Oil spill blamed for Coral mass mortalities
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News item dated
8 Nov 2010
When news broke out of the Deepwater Horizon oil spill in the Gulf of Mexico last April, it was clear that the environmental consequences would be catastrophic. Yet reports last week that coral communities may have been killed as a result of the spill come as unwelcome surprise. A team of scientists used a submersible robot, named Jason II, to explore more than thirty coral and seep sites in the Gulf. The discovery of a 40 by 15 metre site where approximately 90% of gorgonian soft corals were either dead or dying comes to the dismay of environmentalists worldwide, as initially it was hoped that corals may be safe from damage by the oil. This is the latest piece of evidence to indicate that the oil has indeed sunk in the waters, a worst case scenario for coral reefs.
The expedition led by marine biologist Charles Fisher, investigated depths of 1,400 metres. The dead coral site was located 11 kilometres southwest of the oil spill and although the cause is currently uncertain, circumstantial evidence strongly points towards the oil spill. Fisher stated that the corals were covered in a slimy brown substance, thought to be mucus which corals release when they are experiencing stress, as opposed to the oil itself. Alternatively, it is possible that oil- and gas-consuming microbes in the water have caused oxygen levels to deplete, thus leading to the death of corals, but there is no conclusive proof for this.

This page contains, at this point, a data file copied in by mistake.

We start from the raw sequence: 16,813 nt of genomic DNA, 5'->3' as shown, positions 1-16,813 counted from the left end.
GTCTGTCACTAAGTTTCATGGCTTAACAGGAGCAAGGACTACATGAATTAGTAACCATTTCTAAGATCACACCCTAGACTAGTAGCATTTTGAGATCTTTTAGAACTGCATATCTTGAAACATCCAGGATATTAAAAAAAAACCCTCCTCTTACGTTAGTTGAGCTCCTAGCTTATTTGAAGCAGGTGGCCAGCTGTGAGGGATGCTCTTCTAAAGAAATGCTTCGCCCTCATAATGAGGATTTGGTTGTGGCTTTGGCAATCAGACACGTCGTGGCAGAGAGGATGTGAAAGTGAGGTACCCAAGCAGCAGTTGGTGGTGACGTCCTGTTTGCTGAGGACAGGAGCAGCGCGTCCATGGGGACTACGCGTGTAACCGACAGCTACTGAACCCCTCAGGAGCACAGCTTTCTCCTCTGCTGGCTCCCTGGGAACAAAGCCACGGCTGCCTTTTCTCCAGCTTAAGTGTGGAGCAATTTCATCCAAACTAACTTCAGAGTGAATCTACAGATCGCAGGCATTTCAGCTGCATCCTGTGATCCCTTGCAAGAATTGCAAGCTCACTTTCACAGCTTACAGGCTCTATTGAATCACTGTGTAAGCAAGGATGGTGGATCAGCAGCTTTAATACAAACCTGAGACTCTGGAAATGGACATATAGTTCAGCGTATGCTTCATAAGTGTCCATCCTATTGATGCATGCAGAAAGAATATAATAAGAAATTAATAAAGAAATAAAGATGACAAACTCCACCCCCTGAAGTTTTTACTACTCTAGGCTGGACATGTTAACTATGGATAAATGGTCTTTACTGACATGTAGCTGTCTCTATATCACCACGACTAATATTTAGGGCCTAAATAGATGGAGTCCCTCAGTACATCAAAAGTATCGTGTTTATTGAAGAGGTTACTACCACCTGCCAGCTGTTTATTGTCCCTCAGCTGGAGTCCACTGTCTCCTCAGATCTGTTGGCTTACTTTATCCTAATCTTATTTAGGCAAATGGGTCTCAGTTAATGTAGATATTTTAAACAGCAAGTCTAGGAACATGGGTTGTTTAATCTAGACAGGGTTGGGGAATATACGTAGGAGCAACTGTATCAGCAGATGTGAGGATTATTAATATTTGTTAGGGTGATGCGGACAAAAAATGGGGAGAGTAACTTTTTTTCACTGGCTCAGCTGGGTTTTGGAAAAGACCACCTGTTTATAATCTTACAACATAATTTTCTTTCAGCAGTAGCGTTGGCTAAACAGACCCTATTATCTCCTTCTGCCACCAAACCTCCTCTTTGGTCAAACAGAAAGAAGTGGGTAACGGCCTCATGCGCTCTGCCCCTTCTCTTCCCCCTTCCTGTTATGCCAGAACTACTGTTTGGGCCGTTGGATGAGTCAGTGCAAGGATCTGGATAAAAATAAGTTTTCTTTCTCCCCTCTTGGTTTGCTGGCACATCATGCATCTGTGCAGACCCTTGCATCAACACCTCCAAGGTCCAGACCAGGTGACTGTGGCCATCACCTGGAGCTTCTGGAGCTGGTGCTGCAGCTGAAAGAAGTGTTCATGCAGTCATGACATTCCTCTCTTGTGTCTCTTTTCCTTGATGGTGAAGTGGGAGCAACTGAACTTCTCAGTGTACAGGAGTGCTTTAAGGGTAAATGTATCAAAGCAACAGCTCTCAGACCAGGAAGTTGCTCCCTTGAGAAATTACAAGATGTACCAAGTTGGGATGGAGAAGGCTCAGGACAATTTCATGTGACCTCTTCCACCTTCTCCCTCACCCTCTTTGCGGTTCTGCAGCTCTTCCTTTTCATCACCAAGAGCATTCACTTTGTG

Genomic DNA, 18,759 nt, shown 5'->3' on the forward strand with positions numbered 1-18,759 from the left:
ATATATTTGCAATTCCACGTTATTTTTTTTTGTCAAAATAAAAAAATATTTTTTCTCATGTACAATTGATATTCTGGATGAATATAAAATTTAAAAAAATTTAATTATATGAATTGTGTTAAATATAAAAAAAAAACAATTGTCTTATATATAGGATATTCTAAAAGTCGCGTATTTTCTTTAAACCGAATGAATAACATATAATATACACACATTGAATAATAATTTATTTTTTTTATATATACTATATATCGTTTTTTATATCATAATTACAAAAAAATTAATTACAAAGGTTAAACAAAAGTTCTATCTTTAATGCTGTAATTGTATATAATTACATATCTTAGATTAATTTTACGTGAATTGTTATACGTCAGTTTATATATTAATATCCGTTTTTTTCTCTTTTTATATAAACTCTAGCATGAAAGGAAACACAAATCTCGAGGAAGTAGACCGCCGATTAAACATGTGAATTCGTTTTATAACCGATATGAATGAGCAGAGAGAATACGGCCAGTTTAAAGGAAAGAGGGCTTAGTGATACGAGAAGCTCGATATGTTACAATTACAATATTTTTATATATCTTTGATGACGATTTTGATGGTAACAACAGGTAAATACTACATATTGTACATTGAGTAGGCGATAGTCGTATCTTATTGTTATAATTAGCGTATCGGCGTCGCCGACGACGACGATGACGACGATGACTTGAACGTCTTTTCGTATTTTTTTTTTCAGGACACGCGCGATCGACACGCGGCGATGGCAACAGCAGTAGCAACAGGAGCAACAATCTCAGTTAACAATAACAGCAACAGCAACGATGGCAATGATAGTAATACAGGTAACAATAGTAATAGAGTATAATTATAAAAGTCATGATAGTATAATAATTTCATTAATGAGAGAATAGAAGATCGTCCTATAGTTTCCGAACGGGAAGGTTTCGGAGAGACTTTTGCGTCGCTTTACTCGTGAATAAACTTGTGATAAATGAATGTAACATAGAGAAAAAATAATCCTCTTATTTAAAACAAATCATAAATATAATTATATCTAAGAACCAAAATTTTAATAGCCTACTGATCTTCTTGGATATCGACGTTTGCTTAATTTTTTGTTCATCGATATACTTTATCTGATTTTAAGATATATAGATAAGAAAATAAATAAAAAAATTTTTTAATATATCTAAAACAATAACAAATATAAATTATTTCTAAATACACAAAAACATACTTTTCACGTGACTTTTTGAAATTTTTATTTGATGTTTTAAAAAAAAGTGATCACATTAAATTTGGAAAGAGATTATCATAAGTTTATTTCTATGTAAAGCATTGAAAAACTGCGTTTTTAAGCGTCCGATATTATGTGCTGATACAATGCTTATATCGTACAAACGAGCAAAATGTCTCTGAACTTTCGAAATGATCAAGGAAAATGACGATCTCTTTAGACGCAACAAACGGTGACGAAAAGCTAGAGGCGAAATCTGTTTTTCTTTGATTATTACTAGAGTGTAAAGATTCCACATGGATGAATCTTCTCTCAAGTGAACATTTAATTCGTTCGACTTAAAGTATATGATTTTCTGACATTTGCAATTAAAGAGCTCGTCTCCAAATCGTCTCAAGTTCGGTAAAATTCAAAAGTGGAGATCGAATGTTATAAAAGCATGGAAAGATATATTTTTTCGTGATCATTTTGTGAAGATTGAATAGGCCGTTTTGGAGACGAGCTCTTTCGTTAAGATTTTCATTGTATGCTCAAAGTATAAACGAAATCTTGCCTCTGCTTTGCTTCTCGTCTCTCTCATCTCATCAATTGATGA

Coral reefs are renowned for both their beauty and their growing demise. Corals are crucial in providing food and shelter for many fish species, yet they are under threat from climate change and various human activities, such as dynamite fishing and mining. Frontier has long been monitoring coral reefs in Tanzania and Fiji, predominantly by conducting baseline surveys on coral reef biodiversity. These surveys help us to monitor the reef’s health and checks for signs of damage from human activities, such as destructive fishing practices and pollution. Such work may help prevent the loss of coral reefs, which could destabilize entire marine communities.
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